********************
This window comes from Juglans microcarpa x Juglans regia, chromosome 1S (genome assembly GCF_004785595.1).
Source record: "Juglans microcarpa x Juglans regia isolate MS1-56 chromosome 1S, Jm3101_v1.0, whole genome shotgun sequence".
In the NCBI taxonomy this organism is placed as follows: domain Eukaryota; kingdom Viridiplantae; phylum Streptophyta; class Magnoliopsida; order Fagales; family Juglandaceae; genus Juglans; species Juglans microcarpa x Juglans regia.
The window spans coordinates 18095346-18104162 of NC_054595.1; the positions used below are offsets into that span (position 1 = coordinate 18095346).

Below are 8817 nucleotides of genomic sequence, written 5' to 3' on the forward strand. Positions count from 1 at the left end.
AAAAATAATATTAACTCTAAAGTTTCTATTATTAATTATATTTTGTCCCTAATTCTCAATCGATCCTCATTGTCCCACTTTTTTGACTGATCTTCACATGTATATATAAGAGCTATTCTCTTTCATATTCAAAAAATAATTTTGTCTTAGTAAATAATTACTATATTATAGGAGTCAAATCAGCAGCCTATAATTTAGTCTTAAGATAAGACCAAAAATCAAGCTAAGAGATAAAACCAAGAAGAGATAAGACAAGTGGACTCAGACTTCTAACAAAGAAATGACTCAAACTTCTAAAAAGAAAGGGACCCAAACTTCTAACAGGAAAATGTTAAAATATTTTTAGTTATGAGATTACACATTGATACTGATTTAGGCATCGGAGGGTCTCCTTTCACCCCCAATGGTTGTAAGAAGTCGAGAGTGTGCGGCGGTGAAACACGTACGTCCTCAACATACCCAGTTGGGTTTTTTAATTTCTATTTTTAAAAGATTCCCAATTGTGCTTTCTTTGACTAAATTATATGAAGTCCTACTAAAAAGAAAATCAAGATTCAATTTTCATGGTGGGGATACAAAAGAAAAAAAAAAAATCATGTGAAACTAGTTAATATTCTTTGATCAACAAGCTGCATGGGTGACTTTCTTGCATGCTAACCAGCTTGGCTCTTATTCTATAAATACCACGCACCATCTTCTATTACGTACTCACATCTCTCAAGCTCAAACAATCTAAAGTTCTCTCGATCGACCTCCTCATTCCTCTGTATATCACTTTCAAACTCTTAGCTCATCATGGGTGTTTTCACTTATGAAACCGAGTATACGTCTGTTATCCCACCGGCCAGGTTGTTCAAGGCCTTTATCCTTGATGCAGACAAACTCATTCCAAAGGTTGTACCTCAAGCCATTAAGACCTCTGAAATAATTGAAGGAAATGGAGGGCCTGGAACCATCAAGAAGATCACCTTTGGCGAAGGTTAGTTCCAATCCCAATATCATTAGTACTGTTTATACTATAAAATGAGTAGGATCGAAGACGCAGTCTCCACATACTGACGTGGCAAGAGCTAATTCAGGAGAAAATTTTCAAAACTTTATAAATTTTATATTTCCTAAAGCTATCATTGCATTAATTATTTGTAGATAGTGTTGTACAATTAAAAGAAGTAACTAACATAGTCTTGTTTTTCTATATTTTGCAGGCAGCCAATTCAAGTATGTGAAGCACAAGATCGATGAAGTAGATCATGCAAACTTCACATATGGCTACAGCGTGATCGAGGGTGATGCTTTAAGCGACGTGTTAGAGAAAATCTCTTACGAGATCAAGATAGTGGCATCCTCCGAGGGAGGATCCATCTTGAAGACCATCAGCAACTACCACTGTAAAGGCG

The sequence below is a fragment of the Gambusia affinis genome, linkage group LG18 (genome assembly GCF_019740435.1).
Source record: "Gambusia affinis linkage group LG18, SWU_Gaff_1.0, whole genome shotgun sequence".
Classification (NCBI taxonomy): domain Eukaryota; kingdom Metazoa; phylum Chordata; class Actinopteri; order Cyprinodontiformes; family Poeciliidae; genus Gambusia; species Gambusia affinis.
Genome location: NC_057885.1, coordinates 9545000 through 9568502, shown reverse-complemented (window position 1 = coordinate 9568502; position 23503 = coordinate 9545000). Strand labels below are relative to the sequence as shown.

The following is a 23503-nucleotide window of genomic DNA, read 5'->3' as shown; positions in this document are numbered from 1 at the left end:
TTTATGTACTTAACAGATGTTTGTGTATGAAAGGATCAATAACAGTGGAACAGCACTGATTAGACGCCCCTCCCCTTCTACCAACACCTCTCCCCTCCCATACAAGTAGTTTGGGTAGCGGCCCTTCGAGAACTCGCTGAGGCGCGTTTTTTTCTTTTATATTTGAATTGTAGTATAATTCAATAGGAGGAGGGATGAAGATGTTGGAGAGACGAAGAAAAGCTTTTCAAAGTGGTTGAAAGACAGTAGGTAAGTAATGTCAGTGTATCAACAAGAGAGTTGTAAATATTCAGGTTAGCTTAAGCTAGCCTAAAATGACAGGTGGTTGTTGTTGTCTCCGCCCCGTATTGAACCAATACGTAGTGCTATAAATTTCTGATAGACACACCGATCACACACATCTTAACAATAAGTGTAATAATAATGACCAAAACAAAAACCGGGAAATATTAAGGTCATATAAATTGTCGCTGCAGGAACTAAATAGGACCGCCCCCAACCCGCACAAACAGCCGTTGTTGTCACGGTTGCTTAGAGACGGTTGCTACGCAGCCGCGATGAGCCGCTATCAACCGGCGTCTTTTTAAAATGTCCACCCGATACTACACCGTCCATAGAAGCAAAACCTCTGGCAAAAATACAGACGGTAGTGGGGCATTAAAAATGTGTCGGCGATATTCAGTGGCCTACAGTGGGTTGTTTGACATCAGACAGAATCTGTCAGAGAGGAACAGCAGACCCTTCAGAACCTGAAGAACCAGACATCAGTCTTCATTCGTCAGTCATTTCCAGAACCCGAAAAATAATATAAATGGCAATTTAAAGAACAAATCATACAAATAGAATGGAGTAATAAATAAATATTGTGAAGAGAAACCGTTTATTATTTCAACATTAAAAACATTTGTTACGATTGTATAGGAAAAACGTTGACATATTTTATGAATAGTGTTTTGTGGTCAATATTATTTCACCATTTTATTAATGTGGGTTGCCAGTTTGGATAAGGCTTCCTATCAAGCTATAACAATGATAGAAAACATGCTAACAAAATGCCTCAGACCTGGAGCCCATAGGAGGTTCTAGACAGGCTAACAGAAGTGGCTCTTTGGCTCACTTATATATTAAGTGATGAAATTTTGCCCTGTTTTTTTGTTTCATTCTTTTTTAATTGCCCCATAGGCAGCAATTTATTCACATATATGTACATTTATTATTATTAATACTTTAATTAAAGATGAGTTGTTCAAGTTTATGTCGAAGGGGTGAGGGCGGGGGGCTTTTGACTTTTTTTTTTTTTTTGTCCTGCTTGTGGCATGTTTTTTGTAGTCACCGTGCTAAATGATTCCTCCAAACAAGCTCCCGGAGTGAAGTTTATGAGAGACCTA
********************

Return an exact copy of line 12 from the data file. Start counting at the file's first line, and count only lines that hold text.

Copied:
TTTATGTACTTAACAGATGTTTGTGTATGAAAGGATCAATAACAGTGGAACAGCACTGATTAGACGCCCCTCCCCTTCTACCAACACCTCTCCCCTCCCATACAAGTAGTTTGGGTAGCGGCCCTTCGAGAACTCGCTGAGGCGCGTTTTTTTCTTTTATATTTGAATTGTAGTATAATTCAATAGGAGGAGGGATGAAGATGTTGGAGAGACGAAGAAAAGCTTTTCAAAGTGGTTGAAAGACAGTAGGTAAGTAATGTCAGTGTATCAACAAGAGAGTTGTAAATATTCAGGTTAGCTTAAGCTAGCCTAAAATGACAGGTGGTTGTTGTTGTCTCCGCCCCGTATTGAACCAATACGTAGTGCTATAAATTTCTGATAGACACACCGATCACACACATCTTAACAATAAGTGTAATAATAATGACCAAAACAAAAACCGGGAAATATTAAGGTCATATAAATTGTCGCTGCAGGAACTAAATAGGACCGCCCCCAACCCGCACAAACAGCCGTTGTTGTCACGGTTGCTTAGAGACGGTTGCTACGCAGCCGCGATGAGCCGCTATCAACCGGCGTCTTTTTAAAATGTCCACCCGATACTACACCGTCCATAGAAGCAAAACCTCTGGCAAAAATACAGACGGTAGTGGGGCATTAAAAATGTGTCGGCGATATTCAGTGGCCTACAGTGGGTTGTTTGACATCAGACAGAATCTGTCAGAGAGGAACAGCAGACCCTTCAGAACCTGAAGAACCAGACATCAGTCTTCATTCGTCAGTCATTTCCAGAACCCGAAAAATAATATAAATGGCAATTTAAAGAACAAATCATACAAATAGAATGGAGTAATAAATAAATATTGTGAAGAGAAACCGTTTATTATTTCAACATTAAAAACATTTGTTACGATTGTATAGGAAAAACGTTGACATATTTTATGAATAGTGTTTTGTGGTCAATATTATTTCACCATTTTATTAATGTGGGTTGCCAGTTTGGATAAGGCTTCCTATCAAGCTATAACAATGATAGAAAACATGCTAACAAAATGCCTCAGACCTGGAGCCCATAGGAGGTTCTAGACAGGCTAACAGAAGTGGCTCTTTGGCTCACTTATATATTAAGTGATGAAATTTTGCCCTGTTTTTTTGTTTCATTCTTTTTTAATTGCCCCATAGGCAGCAATTTATTCACATATATGTACATTTATTATTATTAATACTTTAATTAAAGATGAGTTGTTCAAGTTTATGTCGAAGGGGTGAGGGCGGGGGGCTTTTGACTTTTTTTTTTTTTTTGTCCTGCTTGTGGCATGTTTTTTGTAGTCACCGTGCTAAATGATTCCTCCAAACAAGCTCCCGGAGTGAAGTTTATGAGAGACCTA